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Download The Eternal Husband Audiobook (Unabridged)

Extended Audio Sample The Eternal Husband (Unabridged), by Fyodor Dostoevsky
3 out of 53 out of 53 out of 53 out of 53 out of 5 3.00 (968 ratings) (rate this audio book) Author: Fyodor Dostoevsky Narrator: Jim Killavey Publisher: Jimcin Recordings Format: Unabridged Audiobook Delivery: Instant Download Audio Length: Release Date:
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Although this is a very short book compared to Crime and Punishment, The Brothers Karamozov, and other works by Dostoevksy,The Eternal Husband is considered by many to be one of Dostoevsky's most perfect works. It displays the full range of Dostoevsky's genius. The novel is a profound exploration of imitative rivalry and the duality of human consciousness.

Told from the point of view of a rich and idle man who is confronted by a rival, the husband of his former, and now deceased, mistress, the story concerns the interchanging hatred and love of the two men. The book has both emotional power and an uncompromising insight into the human condition. Download and start listening now!

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Listener Opinions

  • 5 out of 55 out of 55 out of 55 out of 55 out of 5 by Jason Coleman | 1/15/2014

    " Dostoevsky took some sort of cue from Gogol--they both gravitate toward the pained, obstinate side of the Russian character, as opposed to Tolstoy's robust extroversion--but this nonetheless strikes me as a ferociously original work. Who else in the 19th century was writing like this? Dostoevsky can nail all the social aspects: the contrast between Pavlovich's squalid life and the well-adjusted families that look on helplessly is portrayed perfectly, and the cruelty of the children towards him during a game of hide and seek (a game very prone to cruelty, after all) is one of the greatest scenes I've ever read, completely pitiful. But this mastery didn't satisfy Dostoevsky--what he's really interested in are the undercurrents. And so it is the feverish dreams during those interminable white nights that he keeps coming back to. His people lie awake, wrestle each other behind thick curtains that shut out the light: what a physical book this is, so many grabbed lapels, so much falling down exhausted. (Why, when we read Dostoevsky, do we find so many people sleeping on the couch in their clothes?) Unlike Crime and Punishment this book makes the outcast the secondary figure and focuses on someone who shuttles between both worlds, charming the parlor crowd but afraid he might have more in common with the wretch he's bunking with. If you were to adapt this nearly-150-year-old story to modern times, there's barely anything you would need to change. "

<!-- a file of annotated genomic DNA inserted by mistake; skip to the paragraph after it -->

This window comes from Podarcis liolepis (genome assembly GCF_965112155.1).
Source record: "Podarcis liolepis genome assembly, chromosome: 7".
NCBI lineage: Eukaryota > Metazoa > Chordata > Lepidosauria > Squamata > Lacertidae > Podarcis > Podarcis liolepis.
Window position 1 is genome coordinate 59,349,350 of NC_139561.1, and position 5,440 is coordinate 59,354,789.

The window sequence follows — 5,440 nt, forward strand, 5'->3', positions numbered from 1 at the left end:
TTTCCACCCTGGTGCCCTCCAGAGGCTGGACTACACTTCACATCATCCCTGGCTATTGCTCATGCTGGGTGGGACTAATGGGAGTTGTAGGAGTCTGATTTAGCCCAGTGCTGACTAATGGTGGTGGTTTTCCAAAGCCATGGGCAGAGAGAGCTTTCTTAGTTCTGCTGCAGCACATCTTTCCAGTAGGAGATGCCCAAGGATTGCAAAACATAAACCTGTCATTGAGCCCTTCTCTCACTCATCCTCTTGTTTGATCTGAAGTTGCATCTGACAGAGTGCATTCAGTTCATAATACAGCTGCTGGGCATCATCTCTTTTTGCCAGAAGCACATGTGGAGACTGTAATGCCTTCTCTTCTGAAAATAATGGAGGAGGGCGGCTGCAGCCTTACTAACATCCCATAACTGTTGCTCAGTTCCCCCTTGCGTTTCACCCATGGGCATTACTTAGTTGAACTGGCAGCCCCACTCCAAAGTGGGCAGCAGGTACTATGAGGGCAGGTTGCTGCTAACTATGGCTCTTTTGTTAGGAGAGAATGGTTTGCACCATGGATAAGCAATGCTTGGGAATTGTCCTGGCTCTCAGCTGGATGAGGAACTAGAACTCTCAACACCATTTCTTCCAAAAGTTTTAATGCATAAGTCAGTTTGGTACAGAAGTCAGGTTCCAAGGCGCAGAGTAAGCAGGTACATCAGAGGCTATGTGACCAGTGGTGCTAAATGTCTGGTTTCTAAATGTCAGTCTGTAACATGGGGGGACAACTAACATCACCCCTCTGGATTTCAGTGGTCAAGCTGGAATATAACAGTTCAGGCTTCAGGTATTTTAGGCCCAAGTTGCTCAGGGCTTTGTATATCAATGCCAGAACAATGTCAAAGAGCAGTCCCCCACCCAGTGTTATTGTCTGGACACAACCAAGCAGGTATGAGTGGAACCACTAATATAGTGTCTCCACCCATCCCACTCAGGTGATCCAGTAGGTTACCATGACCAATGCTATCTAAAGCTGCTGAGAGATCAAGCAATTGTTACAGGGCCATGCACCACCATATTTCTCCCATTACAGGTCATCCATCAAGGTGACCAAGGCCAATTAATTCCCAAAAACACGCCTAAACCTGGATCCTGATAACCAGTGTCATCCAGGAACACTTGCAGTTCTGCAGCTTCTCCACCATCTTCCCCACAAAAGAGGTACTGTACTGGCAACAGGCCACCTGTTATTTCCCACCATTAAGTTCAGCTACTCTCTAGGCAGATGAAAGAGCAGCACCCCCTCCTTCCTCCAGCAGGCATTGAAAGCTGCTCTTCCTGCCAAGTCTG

• 3 out of 53 out of 53 out of 53 out of 53 out of 5 by Anna | 12/2/2013

    " Not exactly my cup of tea, but I still enjoyed it. The masterly interplay of comic and tragic elements makes it an interesting read. "

  • 4 out of 54 out of 54 out of 54 out of 54 out of 5 by Adam Moorslool | 10/7/2013

    " More good dostoevsky "

  • 4 out of 54 out of 54 out of 54 out of 54 out of 5 by Rachel | 9/7/2013

    " Excellent! Classic Dostoevsky style. I'd never heard of it until I saw it in the library, but it's very good and apparently has long been a critical acclaimed one of Dosteyfsky. It's got all of the russianness, drinking, feverishness, etc. etc. that you would expect. Rather short so a quick read. "

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